In Part-I of GRAVELBIKE’s flat pedal round-up, we covered the basics of platform design and profile, materials and bearings, pin types, and installation. Now, in Part-II, we dive into the nitty gritty details of the nine pedals I’ve been testing for the past six months. My seat-of-the-pants test methodology was pretty straightforward: ride each pedal on a variety of terrain including pavement, gravel, and technical off-road trails. The test rigs included several different drop-bar gravel/adventure bikes, as well as my Jeff Jones rigid MTB. When it came to footwear, I relied on Five Ten’s Freerider Pro shoes for the majority of my testing. Weather conditions during the six-month test period included rain, snow, and countless miles of dry, dusty roads and trails. Continue Reading “2018 Flat Pedal Roundup (Part-II)”
Not so long ago, being a cycling enthusiast meant that your bike absolutely had to be equipped with clipless pedals. Whether you rode pavement, dirt, or gravel, those clipless pedals (and shoes) were a sign that you had made the transition from newbie to serious cyclist. But then, a few years ago, flat pedals began to enjoy a resurgence in popularity. Riders of all disciplines rediscovered the benefits–and freedom–of flat pedals.
“Be prepared.” — The Girl Scout motto
Being prepared used to mean carrying a spare tube, pump, and a modicum of tools. In the age of smart phones, however, preparedness has taken on a somewhat different meaning. For many, being prepared now means having the latest rideshare app installed on their phone. Carrying a phone while riding is never a bad idea, but a spare tube and the necessary tools are cheap insurance when you’re in a remote area with poor–or no–cellphone coverage.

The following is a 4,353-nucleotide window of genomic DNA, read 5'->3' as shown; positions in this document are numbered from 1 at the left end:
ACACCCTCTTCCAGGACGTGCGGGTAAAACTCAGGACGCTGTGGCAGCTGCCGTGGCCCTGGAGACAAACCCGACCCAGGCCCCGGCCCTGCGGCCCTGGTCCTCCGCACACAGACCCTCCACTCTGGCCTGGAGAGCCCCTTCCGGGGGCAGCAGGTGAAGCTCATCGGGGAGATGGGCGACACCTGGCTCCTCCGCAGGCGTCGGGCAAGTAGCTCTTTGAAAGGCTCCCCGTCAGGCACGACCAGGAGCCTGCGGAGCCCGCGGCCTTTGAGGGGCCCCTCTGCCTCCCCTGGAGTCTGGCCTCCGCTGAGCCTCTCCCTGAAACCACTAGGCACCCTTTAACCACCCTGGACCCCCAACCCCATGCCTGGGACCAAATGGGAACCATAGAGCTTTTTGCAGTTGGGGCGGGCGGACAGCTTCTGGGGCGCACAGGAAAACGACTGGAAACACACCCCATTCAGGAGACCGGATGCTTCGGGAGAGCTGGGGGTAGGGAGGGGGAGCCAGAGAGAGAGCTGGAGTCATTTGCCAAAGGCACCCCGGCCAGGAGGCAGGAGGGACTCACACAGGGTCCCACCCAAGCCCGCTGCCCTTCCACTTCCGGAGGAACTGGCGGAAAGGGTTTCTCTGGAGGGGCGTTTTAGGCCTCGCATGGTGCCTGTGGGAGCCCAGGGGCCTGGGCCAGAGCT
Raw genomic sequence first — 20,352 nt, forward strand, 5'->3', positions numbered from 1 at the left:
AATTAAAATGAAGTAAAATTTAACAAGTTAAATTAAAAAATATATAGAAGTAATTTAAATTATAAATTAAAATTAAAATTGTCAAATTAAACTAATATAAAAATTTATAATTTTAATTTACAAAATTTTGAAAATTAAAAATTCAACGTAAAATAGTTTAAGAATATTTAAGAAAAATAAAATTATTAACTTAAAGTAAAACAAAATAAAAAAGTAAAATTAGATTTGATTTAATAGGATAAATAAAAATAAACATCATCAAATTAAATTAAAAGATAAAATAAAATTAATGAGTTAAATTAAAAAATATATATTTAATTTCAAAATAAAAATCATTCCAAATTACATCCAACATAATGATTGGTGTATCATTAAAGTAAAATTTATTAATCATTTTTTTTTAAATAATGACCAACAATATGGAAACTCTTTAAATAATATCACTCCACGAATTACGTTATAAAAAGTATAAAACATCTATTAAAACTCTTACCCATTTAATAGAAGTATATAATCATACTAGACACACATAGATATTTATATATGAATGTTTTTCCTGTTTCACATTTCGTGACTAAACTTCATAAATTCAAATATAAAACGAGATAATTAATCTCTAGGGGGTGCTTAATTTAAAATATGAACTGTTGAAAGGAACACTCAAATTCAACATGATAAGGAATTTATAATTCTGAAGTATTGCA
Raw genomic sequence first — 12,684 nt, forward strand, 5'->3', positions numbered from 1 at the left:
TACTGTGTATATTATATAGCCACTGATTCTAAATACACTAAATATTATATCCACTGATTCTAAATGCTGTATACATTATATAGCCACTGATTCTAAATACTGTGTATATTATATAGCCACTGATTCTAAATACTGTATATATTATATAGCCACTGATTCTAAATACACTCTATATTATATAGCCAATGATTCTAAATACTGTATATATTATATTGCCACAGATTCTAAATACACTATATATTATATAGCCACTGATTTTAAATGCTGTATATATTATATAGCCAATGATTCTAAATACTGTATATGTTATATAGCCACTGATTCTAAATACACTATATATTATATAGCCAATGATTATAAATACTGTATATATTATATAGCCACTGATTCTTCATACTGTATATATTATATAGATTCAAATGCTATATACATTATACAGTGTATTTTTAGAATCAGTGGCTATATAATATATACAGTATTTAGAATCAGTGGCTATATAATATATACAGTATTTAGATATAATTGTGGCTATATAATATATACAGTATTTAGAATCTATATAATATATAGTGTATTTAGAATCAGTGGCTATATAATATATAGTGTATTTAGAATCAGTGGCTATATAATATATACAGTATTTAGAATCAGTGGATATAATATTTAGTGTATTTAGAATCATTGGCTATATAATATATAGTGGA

In the not-so-distant past, bicycle lights typically came in one of two flavors: see-by or be-seen. In recent years, however, the line between the two has become a bit more fluid. Be-seen lights now offer greater coverage and increased brightness, while see-by models enjoy new features such as daylight modes for improved visibility when the sun is up. Like most things tech, prices have continued to drop while functionality has steadily increased.
When choosing lights, it’s important to remember that every light is, ultimately, a compromise. Battery life, weight/size, brightness, and cost are all factors to consider, so your idea of the perfect light may not exist (or fall within your budget). And when it comes manufacturers’ stated run times, remember that those numbers are based on ideal conditions. Cold weather can affect battery life, so choose accordingly if you’ll be riding when temperatures are low.
Whether you ride for recreation or utility, there will be times when you need to leave your bike unattended. If you want your bike to still be there when you return, you’ll have to rely on some form of security other than faith in humanity or just plain dumb luck. In other words, a lock. Bike locks are a lot like auto/health/life insurance: you buy it, but you hope you never need it. How do you choose the right lock, though? The answer is, it depends.
Reviewing helmets is tricky. You can test fit and comfort, but very few of us are willing to take one for the team and actually crash test them in the name of journalistic integrity. While I’m happy to report that I didn’t need to test the efficacy of these helmets, I’m no stranger to cycling-related head injuries. Two and a half years ago I fell while riding my bicycle. I hit my head and sustained a concussion.
As you might imagine, that incident sparked an increased interest in bicycle helmet construction and design. At last year’s Interbike trade show, I spent a good portion of my time talking with manufacturers about helmet technology and mild traumatic brain injuries. And while each company touted the superiority of their respective technologies and features, practically every bicycle helmet shares the same basic design–namely, a layer of crushable foam encased in a protective shell that’s secured with a simple chin strap.